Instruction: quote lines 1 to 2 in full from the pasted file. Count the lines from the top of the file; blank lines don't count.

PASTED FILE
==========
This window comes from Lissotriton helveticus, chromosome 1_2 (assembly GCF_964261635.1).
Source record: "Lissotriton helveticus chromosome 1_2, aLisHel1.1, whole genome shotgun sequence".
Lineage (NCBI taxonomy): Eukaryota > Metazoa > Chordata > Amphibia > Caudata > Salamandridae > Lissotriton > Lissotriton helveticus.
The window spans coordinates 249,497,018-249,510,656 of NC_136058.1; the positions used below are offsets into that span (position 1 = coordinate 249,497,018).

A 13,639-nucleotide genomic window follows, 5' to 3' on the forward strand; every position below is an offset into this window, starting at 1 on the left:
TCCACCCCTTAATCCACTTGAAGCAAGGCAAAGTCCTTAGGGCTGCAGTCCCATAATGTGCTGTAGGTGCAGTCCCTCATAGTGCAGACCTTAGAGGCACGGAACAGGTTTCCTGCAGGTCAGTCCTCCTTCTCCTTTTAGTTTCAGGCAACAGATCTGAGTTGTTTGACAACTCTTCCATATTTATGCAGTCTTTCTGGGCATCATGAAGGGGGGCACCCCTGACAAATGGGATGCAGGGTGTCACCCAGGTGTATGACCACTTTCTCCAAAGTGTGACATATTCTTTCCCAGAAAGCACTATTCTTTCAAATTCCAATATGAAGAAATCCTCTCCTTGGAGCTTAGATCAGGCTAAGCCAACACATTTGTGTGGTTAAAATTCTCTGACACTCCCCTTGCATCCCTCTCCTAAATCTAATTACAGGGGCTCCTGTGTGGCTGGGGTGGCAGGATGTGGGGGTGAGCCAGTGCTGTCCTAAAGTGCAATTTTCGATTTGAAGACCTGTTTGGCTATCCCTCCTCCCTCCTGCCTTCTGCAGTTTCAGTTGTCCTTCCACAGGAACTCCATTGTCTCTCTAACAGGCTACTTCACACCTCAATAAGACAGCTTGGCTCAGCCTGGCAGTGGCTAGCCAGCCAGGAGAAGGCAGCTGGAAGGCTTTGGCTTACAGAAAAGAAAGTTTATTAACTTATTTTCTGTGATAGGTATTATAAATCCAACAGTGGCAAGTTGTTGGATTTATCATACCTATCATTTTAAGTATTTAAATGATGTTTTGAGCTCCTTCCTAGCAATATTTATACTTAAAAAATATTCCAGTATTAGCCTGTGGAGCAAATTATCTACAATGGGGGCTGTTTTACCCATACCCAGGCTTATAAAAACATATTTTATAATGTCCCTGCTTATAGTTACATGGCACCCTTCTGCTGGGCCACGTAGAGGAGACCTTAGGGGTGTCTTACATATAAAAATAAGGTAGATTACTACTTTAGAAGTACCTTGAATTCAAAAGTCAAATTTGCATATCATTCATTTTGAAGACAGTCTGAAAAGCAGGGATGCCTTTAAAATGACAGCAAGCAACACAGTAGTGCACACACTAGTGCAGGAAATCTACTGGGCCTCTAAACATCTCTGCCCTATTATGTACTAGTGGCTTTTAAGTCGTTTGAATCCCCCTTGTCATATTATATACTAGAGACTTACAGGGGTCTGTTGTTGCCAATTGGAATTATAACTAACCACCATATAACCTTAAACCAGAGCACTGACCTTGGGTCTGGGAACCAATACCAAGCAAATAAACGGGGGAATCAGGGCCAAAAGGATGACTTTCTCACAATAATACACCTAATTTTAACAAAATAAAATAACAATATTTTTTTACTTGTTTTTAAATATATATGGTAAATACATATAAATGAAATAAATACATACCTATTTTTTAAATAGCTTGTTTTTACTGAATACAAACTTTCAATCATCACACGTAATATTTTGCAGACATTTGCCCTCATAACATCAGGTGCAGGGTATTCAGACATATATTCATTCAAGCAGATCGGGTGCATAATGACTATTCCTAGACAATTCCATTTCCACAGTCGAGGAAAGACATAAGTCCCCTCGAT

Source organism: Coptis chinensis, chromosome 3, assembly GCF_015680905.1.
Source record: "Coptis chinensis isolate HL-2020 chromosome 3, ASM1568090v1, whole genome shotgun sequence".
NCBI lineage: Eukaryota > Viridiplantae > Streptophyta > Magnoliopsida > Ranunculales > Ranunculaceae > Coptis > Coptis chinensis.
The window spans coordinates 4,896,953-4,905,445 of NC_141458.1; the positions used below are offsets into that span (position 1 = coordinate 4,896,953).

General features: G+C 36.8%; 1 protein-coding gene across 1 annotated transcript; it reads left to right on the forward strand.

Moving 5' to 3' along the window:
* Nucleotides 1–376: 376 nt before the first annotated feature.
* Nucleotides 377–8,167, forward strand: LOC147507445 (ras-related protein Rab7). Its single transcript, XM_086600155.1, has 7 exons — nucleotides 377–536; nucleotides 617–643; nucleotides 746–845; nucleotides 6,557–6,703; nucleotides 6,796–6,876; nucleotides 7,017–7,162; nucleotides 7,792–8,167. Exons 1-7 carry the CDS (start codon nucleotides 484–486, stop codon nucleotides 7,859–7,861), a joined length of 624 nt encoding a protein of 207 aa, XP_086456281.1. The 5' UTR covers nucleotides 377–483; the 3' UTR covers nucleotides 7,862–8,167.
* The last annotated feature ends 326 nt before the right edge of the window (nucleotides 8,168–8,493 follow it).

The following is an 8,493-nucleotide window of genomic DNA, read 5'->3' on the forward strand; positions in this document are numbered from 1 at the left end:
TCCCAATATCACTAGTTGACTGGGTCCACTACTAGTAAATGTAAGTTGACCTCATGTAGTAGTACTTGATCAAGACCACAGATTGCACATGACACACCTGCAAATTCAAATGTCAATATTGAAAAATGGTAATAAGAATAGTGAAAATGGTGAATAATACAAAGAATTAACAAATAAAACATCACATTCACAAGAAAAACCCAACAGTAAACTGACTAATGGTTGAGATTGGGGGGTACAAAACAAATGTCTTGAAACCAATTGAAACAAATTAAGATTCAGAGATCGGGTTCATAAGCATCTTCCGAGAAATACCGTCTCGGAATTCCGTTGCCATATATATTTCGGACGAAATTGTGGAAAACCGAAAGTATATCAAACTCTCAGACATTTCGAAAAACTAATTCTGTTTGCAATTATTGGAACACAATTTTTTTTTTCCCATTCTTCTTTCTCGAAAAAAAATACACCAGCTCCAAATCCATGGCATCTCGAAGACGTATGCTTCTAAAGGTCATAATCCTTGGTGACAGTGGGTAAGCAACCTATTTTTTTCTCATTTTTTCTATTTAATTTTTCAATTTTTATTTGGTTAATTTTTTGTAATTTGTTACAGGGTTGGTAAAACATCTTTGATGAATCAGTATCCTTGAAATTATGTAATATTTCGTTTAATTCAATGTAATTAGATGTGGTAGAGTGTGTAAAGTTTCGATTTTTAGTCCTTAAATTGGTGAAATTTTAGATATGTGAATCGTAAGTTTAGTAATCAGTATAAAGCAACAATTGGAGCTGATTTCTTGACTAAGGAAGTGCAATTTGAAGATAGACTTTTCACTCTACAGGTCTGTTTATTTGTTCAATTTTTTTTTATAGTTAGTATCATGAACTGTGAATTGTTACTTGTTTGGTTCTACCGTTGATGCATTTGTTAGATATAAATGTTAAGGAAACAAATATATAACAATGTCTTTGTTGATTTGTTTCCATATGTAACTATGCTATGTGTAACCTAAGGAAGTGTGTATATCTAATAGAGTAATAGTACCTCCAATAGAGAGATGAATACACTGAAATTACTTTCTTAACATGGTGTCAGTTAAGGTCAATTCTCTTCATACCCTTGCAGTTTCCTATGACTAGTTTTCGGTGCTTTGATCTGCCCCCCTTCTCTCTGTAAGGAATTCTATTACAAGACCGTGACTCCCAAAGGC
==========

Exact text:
This window comes from Lissotriton helveticus, chromosome 1_2 (assembly GCF_964261635.1).
Source record: "Lissotriton helveticus chromosome 1_2, aLisHel1.1, whole genome shotgun sequence".